Catch Lukas with his band Promise of the Real at the Austin City Limits Music Festival on Oct. 6 and Oct. 13, and at Antone’s for an ACL Fest official late-night show on Oct. 11. And on Dec. 29-31, Lukas and his band will open all three nightsof Willie’s annual year-end stand at ACL Live. Tickets for those shows go on sale Friday, Sept. 29, at 10 a.m. via the ACL Live website.

Butch Hancock, Eliza Gilkyson and more play for the trees at Hill’s

The fate of a bill proposed by the Texas legislature to ban city ordinances relating to trees remains in the balance at present. But a chorus of voices rose up from Hill’s Cafe on Tuesday night in support of those against the bill.

Butch Hancock, Eliza Gilkyson, Walt Wilkins, Johnny Nicholas and Jaimee Harris were among the local musicians who performed at that free event, which wasn’t a fundraiser but rather was designed to draw attention to Senate Bill 14, which is part of the legislature’s special session. It passsed the Senate by a narrow 17-14 margin last week, but must still pass the House before Gov. Abbott can sign it into law.

READ MORE: Bill to ban tree ordinances passes Texas Senate

Hill’s Cafe presented “A Music Tribute for Texas Trees” on Tuesday, Aug. 1, 2017. Peter Blackstock/American-Statesman

The spacious Hill’s courtyard proved an ideal setting for the event. Towering, centuries-old live oak trees soar above the space, providing a canopy of welcome shade for those who came to hear about the cause and listen to music by some of Austin’s finest singer-songwriters.

Gilkyson’s opening set included “Branching Out,” an old favorite by her friend and fellow songwriter John Gorka that begins, “When I grow up I want to be a tree.” The subsequent songwriters-circle session featuring Wilkins, Nicholas, Harris and Hancock included several songs that touched on natural themes. Harris played the late Jimmy LaFave’s “The Beauty of You,” which includes the lyric, “Tall pine trees were around me.”

Other guests joined in at various points through the evening, including Kelley Mickwee of the Trishas and Wilkinson’s Mystiqueros, the folk duo Tahoma and longtime local singer-songwriter Larry Seaman. And watching from the crowd was Manuel Cowboy Donley, the legendary Tejano pioneer and National Heritage Fellowship recipient, who was celebrating his 90th birthday with his family.

Tejano music legend Manuel Cowboy Donley celebrated his 90th birthday with his family at the Music Tribute for Texas Trees event at Hill’s Cafe on Tuesday, Aug. 1, 2017. Peter Blackstock/American-Statesman

The environmental activist group Defend Texas Trees helped to present the event, which came together in just a few days after the bill passed the Senate.

Speaking at the end of the evening about the primary importance of trees to the lives of humans, Hancock concluded, “We should always surround trees with love, because they do the same for us.”

RELATED: Gov. Abbott’s bone to pick with Austin’s tree ordinance is personal



Watch: Slaid Cleaves at Waterloo Records, warming up for Sunday at the Stateside

Sunday evening finds Austin singer-songwriter Slaid Cleaves marking the release of his new album “Ghost on the Car Radio” with a concert at Stateside of the Paramount. Earlier this week, he offered a sneak-preview at Waterloo Records, where a sizable crowd turned out on a Monday afternoon to hear him play a few songs with accompanist Scrappy Jud Newcomb, who produced the album.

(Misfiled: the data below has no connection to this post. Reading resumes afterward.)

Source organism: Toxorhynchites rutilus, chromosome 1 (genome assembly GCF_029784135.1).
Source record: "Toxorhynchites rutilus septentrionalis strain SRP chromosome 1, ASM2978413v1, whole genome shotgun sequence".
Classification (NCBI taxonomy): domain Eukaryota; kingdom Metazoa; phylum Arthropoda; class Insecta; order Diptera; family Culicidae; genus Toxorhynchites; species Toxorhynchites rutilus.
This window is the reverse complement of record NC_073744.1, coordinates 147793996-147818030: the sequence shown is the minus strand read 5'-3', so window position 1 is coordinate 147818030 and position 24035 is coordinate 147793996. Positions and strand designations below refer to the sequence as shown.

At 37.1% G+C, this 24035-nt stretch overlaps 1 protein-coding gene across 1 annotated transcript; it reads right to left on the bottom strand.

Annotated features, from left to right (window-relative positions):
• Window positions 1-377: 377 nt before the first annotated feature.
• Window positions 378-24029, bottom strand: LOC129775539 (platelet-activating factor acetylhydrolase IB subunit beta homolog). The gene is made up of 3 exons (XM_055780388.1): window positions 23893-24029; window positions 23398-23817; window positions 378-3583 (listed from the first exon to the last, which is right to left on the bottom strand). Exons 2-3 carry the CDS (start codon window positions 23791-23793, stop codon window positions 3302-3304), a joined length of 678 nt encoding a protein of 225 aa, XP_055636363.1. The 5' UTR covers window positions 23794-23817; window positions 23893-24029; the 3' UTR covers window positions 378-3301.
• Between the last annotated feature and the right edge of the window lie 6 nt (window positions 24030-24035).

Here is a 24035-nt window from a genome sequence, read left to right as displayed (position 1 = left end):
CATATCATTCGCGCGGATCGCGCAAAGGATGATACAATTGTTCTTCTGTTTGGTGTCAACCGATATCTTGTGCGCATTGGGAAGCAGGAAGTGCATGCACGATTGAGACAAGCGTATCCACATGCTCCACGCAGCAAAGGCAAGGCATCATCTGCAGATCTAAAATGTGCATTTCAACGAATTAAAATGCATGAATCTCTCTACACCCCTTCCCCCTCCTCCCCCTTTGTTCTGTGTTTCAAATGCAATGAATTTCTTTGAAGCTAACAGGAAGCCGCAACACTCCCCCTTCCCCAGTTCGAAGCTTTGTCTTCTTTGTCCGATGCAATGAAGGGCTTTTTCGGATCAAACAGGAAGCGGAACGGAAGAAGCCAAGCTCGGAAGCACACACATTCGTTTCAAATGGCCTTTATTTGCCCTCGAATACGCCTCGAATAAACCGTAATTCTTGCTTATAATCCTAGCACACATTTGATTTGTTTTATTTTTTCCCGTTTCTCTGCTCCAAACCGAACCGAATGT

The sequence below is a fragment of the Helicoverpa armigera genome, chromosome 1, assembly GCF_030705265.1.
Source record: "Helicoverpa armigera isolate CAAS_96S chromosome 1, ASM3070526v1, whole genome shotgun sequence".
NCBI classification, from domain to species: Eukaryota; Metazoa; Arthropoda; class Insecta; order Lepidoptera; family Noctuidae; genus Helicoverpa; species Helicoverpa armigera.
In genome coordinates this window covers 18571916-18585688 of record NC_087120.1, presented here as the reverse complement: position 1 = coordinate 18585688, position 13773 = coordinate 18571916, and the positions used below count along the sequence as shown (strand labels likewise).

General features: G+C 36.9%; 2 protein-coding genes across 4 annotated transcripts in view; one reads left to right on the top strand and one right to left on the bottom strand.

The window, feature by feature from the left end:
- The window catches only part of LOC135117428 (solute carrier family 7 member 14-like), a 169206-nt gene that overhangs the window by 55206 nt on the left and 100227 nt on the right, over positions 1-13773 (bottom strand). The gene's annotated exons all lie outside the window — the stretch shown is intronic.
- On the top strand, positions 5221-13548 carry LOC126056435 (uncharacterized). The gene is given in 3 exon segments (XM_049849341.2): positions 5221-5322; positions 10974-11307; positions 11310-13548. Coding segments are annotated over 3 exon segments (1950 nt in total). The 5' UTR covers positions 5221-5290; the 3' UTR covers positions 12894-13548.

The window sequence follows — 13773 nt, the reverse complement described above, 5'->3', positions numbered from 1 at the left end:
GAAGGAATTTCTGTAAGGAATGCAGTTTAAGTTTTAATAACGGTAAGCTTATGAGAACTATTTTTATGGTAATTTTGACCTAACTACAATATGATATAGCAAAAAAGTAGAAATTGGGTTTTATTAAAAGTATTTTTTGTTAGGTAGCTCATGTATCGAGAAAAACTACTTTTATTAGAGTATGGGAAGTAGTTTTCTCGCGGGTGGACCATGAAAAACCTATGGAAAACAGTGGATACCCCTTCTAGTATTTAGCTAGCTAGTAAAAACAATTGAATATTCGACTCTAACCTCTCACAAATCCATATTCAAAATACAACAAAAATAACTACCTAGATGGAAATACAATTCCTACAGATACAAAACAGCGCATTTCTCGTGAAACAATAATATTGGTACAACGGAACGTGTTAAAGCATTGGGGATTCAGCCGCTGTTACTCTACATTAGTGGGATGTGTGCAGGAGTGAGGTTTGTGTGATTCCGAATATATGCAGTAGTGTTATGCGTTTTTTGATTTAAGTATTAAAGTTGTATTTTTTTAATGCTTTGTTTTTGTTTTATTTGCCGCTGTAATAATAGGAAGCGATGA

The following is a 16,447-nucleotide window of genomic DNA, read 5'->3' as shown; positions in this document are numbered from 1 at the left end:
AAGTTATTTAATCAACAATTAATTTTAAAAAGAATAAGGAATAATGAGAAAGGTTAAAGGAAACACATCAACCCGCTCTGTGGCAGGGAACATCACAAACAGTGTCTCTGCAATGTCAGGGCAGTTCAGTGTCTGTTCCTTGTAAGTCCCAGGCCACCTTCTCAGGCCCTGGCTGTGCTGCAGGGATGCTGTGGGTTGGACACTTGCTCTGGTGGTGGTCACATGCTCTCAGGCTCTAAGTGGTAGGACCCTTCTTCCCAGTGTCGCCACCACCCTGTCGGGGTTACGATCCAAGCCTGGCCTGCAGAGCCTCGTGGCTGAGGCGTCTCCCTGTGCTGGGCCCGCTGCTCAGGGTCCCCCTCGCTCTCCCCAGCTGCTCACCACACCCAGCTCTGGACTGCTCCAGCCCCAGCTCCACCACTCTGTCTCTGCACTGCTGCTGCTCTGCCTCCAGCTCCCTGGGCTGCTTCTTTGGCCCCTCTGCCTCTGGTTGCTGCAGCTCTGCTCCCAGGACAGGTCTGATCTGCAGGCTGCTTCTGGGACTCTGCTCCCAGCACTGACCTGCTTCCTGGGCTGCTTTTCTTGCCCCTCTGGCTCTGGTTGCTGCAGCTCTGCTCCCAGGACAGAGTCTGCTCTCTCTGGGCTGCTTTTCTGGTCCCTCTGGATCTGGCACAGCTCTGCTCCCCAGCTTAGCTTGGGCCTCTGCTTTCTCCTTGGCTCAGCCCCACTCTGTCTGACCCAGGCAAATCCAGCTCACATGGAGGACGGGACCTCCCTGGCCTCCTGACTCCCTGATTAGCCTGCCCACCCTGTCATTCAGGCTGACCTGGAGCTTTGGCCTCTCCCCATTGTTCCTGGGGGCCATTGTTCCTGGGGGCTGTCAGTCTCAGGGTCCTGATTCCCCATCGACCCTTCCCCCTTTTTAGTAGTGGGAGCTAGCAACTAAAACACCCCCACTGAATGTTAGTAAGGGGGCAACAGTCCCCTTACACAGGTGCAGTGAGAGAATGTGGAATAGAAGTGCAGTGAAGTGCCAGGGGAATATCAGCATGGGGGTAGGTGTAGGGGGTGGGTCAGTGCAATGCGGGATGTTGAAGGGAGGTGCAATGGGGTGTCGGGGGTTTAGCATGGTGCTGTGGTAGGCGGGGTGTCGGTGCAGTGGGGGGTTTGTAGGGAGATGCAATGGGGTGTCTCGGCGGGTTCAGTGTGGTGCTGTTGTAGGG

We included “Ghost on the Car Radio” in our recent list of the best local releases midway through 2017. “A dozen records into a quarter-century career, the Maine-born singer-songwriter stays relevant because he’s gotten better all the time,” we wrote in our Austin360 On The Record review of the album. “He’s now a master, as these 12 songs attest.”

Slaid Cleaves, right, performs at Waterloo Records with Scrappy Jud Newcomb on Monday, July 10, 2017. Peter Blackstock/American-Statesman

Last week we sat down with Cleaves at Donn’s Depot to take a deeper look at the music he has made across the past three decades. That story will be in Friday’s American-Statesman, and it’s online now:

READ MORE: Slaid Cleaves delves deep into the characters on his new album

Here’s an excerpt from the story that involves both 20th-century American music icon Woody Guthrie, whose birthday is tomorrow, and the late Austin troubadour Jimmy LaFave, who would have turned 62 yesterday.

It was at Chicago House, the space now occupied by Tellers on Trinity Street downtown, that LaFave first heard Cleaves. Impressed by the young transplant’s warm tenor voice and folksy charm, he recommended Cleaves for an early slot on a big Woody Guthrie tribute at La Zona Rosa featuring Butch Hancock, Ray Wylie Hubbard and many other luminaries of the early-’90s Austin country-folk scene.

“I thought, ‘Well, this is my chance to make an impression,’” Cleaves remembers. “So I needed to come up with the coolest, most obscure Woody Guthrie song, to get people’s attention.”

His good fortune was that his wife recently had bought a new book of previously unpublished Woody Guthrie writings for him. “So I flipped through it and looked for some verses I could put to music. I found ‘This Morning I Am Born Again,’ put it to music and played it at the show. I think I was the second act, and played for about 12 people. But obviously Jimmy heard it.”

LaFave urged Cleaves to send a tape of the song to the Woody Guthrie Archive in New York. He sent one, and then another a little later after not hearing back. LaFave went to bat for Cleaves as well, and when Woody’s daughter Nora Guthrie took over the archive from former Guthrie manager Harold Leventhal, the tide began to turn.

Finally, sometime in the mid-late ’90s Cleaves got the word from Nora. “She called me and said, ‘Congratulations, we’re going to publish this song as “Words by Woody Guthrie, Music by Slaid Cleaves.”’ Man, what a thrill that was,” he says, still moved by the memory two decades later.